Art Performs Life on the 10th Anniversary of the Fukushima Disaster

Ten years ago, on March 11, 2011, Japan’s Fukushima Daiichi nuclear power plants suffered massive damage in the wake of an earthquake and tsunami.

A dance artist, Eiko Otake, long familiar to audiences at the Flynn Center in Burlington, Vermont where I live, felt compelled to perform in the irradiated disrupted landscapes. “By placing my body in these places,” she says, “I thought of the generations of people who used to live there. I danced so as not to forget.”

Joining her was a colleague from Wesleyan University, William Johnston, professor of Japanese history. The two co-teach a class on Japan’s nuclear disasters, with Fukushima now added into the curriculum along with Hiroshima and Nagasaki. Johnston, also an esteemed photographer, journeyed along to document Eiko’s performances as an artistic collaborator.

Since their first visit in 2014, they returned four more times to Fukushima—Eiko embodied in the desolate detritus with Johnston photographing. In commemoration of the 10th anniversary of this nuclear tragedy, Wesleyan University Press is publishing a sumptuous catalogue, “A Body in Fukushima,” featuring 160 photographs and elucidating essays about this remarkable collaborative project.

Dance artist Eiko Otake in an image from “A Body in Fukushima.” Photo by William Johnston used with permission. Description: A dancer dressed in white waves a large red cloth in the air in front of a concrete wall adorned with spray painted graffiti written in Japanese characters.

Eiko’s performative gestures are captured in opulent compositional detail as she defiantly inserts her body amidst crumbled buildings, vine-encrusted train tracks, large bags of radioactive trash, upended cars, tender memorial altars, washed-away fields, crushed fishing ports, and abandoned beaches. Over the course of the collaborator’s five trips, nature’s resiliency is revealed as Eiko inhabits regenerating (while still contaminated) gardens, fields and forests in her traditional kimonos, red silks, and futons now tattered and torn. The profane is made sacred in these quietly alluring photographs.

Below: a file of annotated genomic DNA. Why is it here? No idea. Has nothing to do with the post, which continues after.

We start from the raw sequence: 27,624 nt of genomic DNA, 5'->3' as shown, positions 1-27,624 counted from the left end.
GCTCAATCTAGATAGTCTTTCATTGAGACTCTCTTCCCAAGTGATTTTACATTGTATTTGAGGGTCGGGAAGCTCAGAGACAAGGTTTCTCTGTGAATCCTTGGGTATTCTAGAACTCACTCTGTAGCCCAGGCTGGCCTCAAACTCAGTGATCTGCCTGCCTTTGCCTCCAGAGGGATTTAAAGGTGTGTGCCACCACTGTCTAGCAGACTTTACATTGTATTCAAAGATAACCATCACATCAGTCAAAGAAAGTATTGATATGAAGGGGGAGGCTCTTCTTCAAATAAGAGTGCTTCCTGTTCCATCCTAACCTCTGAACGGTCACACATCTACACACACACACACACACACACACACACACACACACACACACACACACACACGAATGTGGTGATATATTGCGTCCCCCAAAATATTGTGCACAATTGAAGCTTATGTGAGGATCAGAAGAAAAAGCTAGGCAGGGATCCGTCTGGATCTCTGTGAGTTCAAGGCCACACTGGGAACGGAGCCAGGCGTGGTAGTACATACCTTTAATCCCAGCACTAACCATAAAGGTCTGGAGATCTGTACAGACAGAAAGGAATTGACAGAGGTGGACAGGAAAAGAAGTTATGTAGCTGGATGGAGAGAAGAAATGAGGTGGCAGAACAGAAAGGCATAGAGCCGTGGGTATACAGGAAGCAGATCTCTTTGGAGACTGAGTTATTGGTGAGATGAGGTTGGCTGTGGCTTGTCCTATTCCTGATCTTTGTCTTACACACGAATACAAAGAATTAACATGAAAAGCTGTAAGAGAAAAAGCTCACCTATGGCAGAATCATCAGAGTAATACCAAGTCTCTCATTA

Johnston’s goal “in making photographs with Eiko is to give that experience to others. There were many places where we felt overwhelmed, isolated, crushed, drowned, helpless, utterly miserable.” And for Eiko, “‘A Body in Fukushima’ is a letter to the future, about what we witnessed, what we do not want to forget, and what we do not want to be forgotten. When I go to Fukushima, my distance to Fukushima changes even after I return. Seeing me in these pictures, I hope the reader’s sense of their own distance to Fukushima might also change.”

Eiko last performed in Burlington in 2016 in an outdoor event lakeside by the shuttered Moran coal plant, juxtaposing industrial toxicity with the fragility of nature—a transformative evanescent experience inviting the audience to understand the site anew as she explored elements of solitude, tenacity, and survival.

“A Body in Fukushima” continues along this aesthetic trajectory. Art performs life in this luminous art book project, reminding us that the role artists play in commemorating losses can never be underestimated. Art is indeed where hope lives.